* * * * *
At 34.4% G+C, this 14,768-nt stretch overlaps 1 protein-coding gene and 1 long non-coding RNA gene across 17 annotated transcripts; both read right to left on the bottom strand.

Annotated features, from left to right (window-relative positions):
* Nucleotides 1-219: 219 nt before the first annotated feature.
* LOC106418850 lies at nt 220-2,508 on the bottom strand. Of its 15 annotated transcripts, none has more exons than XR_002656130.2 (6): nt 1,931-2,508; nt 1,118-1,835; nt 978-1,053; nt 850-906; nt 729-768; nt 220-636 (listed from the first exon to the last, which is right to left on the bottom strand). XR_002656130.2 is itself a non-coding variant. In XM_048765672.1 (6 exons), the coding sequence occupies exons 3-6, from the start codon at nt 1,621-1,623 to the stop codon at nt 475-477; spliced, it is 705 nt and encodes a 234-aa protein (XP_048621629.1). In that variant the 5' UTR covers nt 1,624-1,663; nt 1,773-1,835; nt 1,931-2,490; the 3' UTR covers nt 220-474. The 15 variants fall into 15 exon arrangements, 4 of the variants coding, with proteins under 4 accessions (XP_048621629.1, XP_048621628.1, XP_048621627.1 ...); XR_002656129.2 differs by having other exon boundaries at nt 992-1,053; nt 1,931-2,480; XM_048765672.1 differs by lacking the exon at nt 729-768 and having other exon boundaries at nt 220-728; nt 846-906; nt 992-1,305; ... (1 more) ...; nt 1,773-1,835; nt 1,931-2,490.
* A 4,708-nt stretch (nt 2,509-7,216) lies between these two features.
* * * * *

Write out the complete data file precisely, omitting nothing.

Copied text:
At 34.4% G+C, this 14,768-nt stretch overlaps 1 protein-coding gene and 1 long non-coding RNA gene across 17 annotated transcripts; both read right to left on the bottom strand.

Annotated features, from left to right (window-relative positions):
* Nucleotides 1-219: 219 nt before the first annotated feature.
* LOC106418850 lies at nt 220-2,508 on the bottom strand. Of its 15 annotated transcripts, none has more exons than XR_002656130.2 (6): nt 1,931-2,508; nt 1,118-1,835; nt 978-1,053; nt 850-906; nt 729-768; nt 220-636 (listed from the first exon to the last, which is right to left on the bottom strand). XR_002656130.2 is itself a non-coding variant. In XM_048765672.1 (6 exons), the coding sequence occupies exons 3-6, from the start codon at nt 1,621-1,623 to the stop codon at nt 475-477; spliced, it is 705 nt and encodes a 234-aa protein (XP_048621629.1). In that variant the 5' UTR covers nt 1,624-1,663; nt 1,773-1,835; nt 1,931-2,490; the 3' UTR covers nt 220-474. The 15 variants fall into 15 exon arrangements, 4 of the variants coding, with proteins under 4 accessions (XP_048621629.1, XP_048621628.1, XP_048621627.1 ...); XR_002656129.2 differs by having other exon boundaries at nt 992-1,053; nt 1,931-2,480; XM_048765672.1 differs by lacking the exon at nt 729-768 and having other exon boundaries at nt 220-728; nt 846-906; nt 992-1,305; ... (1 more) ...; nt 1,773-1,835; nt 1,931-2,490.
* A 4,708-nt stretch (nt 2,509-7,216) lies between these two features.